Competition continues to eat away at grocers. With the dawn of the new European discounters, online shopping, meal kit delivery and a general disdain for eating at home, there’s a lot to content with. Small wonder grocers’ market share is down 15% over the last decade.
Phil Lempert, the self-styled Supermarket Guru, says the key to survival for grocers is to “offer more services.”
Enter the grocerant, a concept that brings food halls and in-store dining to today’s supermarkets. This trend has deep roots, since grocers have long provided some level of ready-to-eat foods, from roasted chickens to deli sandwiches.
This is not your grandmother’s deli chicken, however. Today’s successful grocerants are perceived to provide healthier options than quick-serve restaurants—a key driver for Millennials, who also see grocery-prepared foods as fresher.
The payoff potential is high; the prepared store meals category has grown 30% in sales over the last ten years, driving $10 billion in sales for 2015 according to the The NPD Group.
Grocerants might be the key to unlock increasing foot traffic in the highly competitive, low-margin grocery store line. NPD also reports these hybrid market/eateries generated 2.4 billion new visits to groceries.
But these days, it takes far more than a rotating spit and deli slicer to get into the game. A grocery/restaurant combination can require significant operational changes or a key alliance. Succeed, however, with the right concept and experience, and reap repeat customers.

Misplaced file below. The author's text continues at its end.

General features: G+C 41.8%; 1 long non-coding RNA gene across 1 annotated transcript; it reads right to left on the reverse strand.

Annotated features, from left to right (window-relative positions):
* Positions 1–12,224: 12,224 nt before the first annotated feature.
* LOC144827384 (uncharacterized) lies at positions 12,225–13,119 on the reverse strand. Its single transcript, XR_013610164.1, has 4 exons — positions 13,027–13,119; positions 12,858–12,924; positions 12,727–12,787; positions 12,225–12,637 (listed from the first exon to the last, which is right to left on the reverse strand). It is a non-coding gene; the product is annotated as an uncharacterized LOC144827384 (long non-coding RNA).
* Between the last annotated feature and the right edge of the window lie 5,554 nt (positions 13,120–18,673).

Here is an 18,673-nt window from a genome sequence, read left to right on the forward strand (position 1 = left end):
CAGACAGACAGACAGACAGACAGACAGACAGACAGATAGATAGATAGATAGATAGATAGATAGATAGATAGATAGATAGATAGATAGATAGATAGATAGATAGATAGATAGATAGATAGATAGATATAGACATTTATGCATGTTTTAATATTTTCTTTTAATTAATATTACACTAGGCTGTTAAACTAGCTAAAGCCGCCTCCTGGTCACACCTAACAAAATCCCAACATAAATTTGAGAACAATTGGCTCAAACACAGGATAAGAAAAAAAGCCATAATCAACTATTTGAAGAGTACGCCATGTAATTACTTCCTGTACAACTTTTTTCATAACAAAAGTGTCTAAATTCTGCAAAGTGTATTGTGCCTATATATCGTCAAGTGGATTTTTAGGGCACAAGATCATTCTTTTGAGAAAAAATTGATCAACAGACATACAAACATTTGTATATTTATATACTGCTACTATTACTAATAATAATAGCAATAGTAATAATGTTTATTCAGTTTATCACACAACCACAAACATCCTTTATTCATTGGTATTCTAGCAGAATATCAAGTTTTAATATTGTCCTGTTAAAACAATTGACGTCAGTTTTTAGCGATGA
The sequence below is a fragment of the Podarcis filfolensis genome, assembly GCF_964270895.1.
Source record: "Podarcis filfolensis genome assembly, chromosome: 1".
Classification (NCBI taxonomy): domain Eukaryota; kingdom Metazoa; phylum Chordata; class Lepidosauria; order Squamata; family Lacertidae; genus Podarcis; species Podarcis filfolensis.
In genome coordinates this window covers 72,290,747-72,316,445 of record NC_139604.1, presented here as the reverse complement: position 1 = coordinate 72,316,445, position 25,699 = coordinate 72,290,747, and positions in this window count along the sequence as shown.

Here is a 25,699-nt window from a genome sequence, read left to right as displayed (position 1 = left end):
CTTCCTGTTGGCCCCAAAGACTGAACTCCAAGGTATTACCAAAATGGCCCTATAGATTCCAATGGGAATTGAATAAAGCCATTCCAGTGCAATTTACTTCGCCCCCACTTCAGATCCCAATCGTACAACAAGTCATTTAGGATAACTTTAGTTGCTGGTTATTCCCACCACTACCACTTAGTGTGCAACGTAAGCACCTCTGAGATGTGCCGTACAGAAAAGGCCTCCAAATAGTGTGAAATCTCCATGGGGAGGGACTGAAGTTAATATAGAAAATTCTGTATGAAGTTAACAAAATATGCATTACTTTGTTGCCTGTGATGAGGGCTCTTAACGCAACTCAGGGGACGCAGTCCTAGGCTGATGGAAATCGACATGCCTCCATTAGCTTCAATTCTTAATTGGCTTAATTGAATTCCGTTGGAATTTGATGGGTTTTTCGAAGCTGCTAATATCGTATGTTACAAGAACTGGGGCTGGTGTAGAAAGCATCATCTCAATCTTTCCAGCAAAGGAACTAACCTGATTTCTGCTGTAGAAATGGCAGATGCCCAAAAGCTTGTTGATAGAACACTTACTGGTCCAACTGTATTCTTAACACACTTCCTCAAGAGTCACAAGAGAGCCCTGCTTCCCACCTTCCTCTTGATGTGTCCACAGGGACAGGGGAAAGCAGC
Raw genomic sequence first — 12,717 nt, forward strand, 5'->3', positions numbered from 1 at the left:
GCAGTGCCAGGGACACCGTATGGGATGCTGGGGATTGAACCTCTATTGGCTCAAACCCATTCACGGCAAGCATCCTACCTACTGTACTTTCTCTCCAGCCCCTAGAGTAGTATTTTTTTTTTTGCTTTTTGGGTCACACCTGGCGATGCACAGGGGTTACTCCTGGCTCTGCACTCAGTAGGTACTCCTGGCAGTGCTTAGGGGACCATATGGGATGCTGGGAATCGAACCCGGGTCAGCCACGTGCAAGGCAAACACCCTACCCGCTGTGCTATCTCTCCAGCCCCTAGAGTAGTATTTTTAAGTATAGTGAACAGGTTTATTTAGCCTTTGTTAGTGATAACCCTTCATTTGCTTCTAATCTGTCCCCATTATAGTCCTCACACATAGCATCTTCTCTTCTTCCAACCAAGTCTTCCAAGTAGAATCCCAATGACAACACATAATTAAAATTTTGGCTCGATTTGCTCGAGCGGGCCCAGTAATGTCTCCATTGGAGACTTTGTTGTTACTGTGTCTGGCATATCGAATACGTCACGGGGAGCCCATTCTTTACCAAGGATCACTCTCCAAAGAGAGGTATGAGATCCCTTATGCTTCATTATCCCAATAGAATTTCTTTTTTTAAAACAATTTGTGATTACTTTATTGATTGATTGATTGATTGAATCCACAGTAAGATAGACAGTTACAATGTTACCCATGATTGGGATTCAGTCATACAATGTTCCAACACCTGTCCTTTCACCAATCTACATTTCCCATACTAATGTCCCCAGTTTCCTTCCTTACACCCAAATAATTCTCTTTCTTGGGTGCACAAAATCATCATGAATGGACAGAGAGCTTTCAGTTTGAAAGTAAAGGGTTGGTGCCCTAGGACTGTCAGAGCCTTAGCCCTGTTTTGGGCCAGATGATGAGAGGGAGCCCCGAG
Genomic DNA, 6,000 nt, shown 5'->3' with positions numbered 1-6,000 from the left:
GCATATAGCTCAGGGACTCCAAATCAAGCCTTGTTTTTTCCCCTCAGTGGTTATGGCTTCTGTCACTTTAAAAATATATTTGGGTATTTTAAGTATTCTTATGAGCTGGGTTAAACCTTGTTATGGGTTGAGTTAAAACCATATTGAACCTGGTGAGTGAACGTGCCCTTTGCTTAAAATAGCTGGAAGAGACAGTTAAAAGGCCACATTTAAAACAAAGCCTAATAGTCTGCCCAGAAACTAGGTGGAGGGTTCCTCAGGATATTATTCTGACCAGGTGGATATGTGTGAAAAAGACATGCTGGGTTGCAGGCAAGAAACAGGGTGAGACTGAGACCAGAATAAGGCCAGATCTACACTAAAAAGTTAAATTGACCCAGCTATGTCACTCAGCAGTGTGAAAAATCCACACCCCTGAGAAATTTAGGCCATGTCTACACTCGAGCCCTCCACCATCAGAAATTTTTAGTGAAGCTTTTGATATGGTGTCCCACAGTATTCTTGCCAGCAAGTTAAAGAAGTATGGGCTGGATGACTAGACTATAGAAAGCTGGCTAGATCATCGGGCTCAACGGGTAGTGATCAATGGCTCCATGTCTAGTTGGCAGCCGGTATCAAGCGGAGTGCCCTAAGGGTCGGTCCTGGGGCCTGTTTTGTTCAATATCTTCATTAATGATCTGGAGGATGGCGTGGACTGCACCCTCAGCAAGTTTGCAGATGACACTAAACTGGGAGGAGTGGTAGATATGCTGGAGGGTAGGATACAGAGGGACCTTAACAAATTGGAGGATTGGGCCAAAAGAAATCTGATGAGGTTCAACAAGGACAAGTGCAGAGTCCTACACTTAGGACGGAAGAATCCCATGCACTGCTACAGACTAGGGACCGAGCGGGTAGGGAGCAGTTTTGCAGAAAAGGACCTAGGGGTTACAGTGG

An added bonus: Grocers can solidify the idea that they are food experts—raw, ready-to-eat, or restaurant.
You can credit (or blame) Eataly for upping the ante on the grocerant trend. The concept, which originated from the chef side of the aisle, includes six different restaurants inside a massive Italian market.
It is far from alone. Kroger Co. is adding local favorites like Rapid Fire Pizza, Eli’s Barbecue and Mazunte Taqueria. The Kroger-owned Mariano’s is adding Pork & Mindy’s sandwich shops in 44 locations in Chicago. Mariano’s already has sushi and oyster bars, wood-fired pizzas, and gelato in some of its locations. Capitalizing on the lure of celebrity chefs, Pork & Mindy’s is from Food Network host Jeff Mauro.